Flounder and seatrout usually return to the shell banks an hour or two after low tide. While local anglers predominantly use live shrimp, I prefer live mud minnows or small finger mullet lip-hooked on a 1/8 ounce slipper jighead. Drag them slowly through the soft mud bottom potholes you will find between shell bars. While shrimp will catch plenty of trout, you'll get fewer throwbacks and larger trout on average with baitfish. As for flounder, an old salty local once told me, "A flounder will knock your shrimp out of the way to get to my polywog." I've been following his advice ever since and I've never been short on flounder fillets. At about mid-tide, another common visitor to shell bars arrives: sheepshead. Fiddler crabs are like candy to the "convict," but they are notorious bait stealers, so make sure you use a stiff, but sensitive graphite rod to detect the slightest bites.
As the population of Coastal Georgia continues to boom, a lot of property with deepwater access has been developed for residential use, and they have usually been hardened with seawalls or riprap and lined with docks and pilings. While not as pristine as some of the more remote locales, these bluffs are no less fishy. In fact, man-made structure can enhance a bluff's "fish-appeal." Rocks and seawalls warm up very quickly in the sun on a cold winter day, attracting all sorts of species. One of the prime winter seatrout spots, for both bank and boat fishermen, is the long riprap banks of the Greenwich Cemetary bluff on the Wilmington River in Savannah. Word gets out quickly when the big seatrout are on the rocks, and during the weekend anglers will be lined up on the bluff for a good chance at trout over 4 pounds. Common practice is to throw a chartreuse screw-tail soft bait on a 1/4 ounce weedless jighead. This bait is best retrieved slowly, bouncing it over and between the submerged rocks where the seatrout settle to warm up and ambush an easy meal.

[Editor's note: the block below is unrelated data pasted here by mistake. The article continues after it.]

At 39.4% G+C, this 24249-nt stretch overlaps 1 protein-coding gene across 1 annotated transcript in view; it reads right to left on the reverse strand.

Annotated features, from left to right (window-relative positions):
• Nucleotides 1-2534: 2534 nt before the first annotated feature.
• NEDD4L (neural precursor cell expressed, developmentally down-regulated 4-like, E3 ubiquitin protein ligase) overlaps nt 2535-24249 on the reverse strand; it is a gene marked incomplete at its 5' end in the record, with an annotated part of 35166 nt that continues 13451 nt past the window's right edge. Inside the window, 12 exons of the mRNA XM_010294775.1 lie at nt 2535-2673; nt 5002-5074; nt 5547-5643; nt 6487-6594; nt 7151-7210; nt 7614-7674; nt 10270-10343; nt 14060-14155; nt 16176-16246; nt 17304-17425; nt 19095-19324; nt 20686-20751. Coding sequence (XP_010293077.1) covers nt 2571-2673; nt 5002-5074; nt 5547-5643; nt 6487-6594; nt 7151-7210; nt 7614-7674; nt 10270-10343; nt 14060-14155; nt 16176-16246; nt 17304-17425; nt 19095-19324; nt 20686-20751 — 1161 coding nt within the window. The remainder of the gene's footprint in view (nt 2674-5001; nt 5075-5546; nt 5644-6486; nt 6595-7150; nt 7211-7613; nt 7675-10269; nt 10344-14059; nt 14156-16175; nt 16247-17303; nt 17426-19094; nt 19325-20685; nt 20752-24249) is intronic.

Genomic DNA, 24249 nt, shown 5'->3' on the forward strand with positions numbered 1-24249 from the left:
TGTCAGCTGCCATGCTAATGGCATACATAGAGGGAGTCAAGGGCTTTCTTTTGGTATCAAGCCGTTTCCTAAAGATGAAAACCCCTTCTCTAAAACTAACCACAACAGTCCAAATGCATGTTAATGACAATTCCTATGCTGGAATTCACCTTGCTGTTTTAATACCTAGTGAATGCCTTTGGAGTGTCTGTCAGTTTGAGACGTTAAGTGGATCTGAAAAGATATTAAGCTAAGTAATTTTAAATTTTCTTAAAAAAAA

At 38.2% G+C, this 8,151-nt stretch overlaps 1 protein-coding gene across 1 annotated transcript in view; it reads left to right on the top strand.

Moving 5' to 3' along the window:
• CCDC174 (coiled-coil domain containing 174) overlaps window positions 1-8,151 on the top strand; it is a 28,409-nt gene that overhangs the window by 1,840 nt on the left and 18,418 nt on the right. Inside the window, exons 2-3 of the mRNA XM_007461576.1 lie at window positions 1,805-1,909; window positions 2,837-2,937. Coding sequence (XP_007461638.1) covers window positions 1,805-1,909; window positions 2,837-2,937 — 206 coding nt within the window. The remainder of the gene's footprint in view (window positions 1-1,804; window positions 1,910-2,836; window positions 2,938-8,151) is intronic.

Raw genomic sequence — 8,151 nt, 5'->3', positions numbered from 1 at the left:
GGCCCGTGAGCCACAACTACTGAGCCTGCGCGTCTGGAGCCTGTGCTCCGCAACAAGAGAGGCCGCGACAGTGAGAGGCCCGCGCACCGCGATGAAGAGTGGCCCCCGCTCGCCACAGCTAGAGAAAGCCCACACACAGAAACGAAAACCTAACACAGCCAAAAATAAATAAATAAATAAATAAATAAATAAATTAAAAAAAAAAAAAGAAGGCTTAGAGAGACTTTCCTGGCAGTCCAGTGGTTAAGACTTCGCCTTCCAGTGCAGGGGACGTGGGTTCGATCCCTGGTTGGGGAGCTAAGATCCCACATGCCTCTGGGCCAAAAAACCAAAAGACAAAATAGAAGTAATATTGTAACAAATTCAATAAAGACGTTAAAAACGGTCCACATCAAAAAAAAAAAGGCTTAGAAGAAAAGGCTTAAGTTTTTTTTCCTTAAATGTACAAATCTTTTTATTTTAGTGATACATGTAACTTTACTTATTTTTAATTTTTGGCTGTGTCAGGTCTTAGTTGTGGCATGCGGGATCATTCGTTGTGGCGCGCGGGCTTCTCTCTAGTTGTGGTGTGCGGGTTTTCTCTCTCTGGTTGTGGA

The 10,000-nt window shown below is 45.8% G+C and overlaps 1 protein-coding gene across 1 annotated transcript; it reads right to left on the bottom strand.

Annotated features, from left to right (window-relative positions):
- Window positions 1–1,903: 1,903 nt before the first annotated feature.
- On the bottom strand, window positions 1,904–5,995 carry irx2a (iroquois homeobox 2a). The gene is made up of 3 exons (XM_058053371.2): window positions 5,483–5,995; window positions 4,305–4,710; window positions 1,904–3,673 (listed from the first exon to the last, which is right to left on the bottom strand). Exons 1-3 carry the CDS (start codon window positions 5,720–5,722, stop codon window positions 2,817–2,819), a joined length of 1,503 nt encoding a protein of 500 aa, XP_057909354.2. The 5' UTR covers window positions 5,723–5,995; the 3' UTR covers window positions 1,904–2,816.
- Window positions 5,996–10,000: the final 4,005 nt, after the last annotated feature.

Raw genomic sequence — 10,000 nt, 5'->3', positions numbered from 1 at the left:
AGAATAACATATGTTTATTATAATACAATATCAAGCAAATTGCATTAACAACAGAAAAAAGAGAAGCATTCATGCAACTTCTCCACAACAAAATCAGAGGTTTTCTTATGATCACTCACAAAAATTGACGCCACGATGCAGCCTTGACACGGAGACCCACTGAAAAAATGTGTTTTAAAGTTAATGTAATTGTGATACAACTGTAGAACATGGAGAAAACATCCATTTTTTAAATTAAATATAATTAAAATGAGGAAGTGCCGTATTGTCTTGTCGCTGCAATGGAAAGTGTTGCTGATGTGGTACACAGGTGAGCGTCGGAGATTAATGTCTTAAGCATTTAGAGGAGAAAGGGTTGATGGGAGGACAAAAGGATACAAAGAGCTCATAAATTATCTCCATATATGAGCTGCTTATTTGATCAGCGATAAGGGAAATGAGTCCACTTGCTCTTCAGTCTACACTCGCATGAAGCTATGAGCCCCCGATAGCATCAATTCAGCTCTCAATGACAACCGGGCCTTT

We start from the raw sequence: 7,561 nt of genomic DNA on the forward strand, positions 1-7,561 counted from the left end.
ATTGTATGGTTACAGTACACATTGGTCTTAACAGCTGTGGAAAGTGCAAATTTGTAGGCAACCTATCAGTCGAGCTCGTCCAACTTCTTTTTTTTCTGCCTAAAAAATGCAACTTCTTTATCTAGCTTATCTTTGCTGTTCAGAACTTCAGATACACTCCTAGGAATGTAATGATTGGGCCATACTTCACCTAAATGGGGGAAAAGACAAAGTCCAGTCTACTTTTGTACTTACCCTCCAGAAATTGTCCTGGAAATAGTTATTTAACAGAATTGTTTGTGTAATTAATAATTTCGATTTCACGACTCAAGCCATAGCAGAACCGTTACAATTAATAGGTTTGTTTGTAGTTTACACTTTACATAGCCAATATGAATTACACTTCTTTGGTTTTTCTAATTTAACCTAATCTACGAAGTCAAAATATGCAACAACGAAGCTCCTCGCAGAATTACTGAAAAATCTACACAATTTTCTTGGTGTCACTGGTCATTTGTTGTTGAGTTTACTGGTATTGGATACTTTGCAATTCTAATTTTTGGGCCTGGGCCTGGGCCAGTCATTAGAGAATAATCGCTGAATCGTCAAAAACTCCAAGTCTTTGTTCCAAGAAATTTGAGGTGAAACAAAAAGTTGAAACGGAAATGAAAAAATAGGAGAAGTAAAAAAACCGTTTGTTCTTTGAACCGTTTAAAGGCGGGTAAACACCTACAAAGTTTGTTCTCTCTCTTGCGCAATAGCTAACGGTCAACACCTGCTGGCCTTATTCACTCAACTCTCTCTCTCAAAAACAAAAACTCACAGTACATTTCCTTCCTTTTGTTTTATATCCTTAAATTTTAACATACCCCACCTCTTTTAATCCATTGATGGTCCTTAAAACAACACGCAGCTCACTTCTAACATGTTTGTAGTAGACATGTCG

Docks and pilings next to sea walls are always good fish attractants. In the summer time, redfish and flounder use shady docks to cool off, but they are still actively feeding. I like to skip artificial baits back under the docks and work them back out slowly. DOA Shrimp work well in this situation, as do weedless-rigged shad baits like a Bass Assassin. Summertime saltwater in Georgia ranges in color from tea-stained to pea-soup green, so I like patterns with a lot of contrast such as Electric Chicken or white with a red head. In the winter time the water can be nearly gin-clear, so try to use natural-looking or translucent baits in that situation. Once again, braided line is highly recommended if you want to work the fish out from heavy structure. These same docks and seawalls will also hold the odd sheepshead year round, and seatrout will congregate under dock lights at night.
Anglers often cruise right past bluffs on their way to the marsh flats, but they are missing out on an over-looked and little-pressured fishery. Bluffs provide a unique and vital habitat for saltwater species on the Georgia coast, and those who know where to look will reap the rewards.